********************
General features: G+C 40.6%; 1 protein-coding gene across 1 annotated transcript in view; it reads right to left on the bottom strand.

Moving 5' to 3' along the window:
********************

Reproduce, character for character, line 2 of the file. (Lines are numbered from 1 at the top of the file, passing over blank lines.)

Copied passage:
Moving 5' to 3' along the window: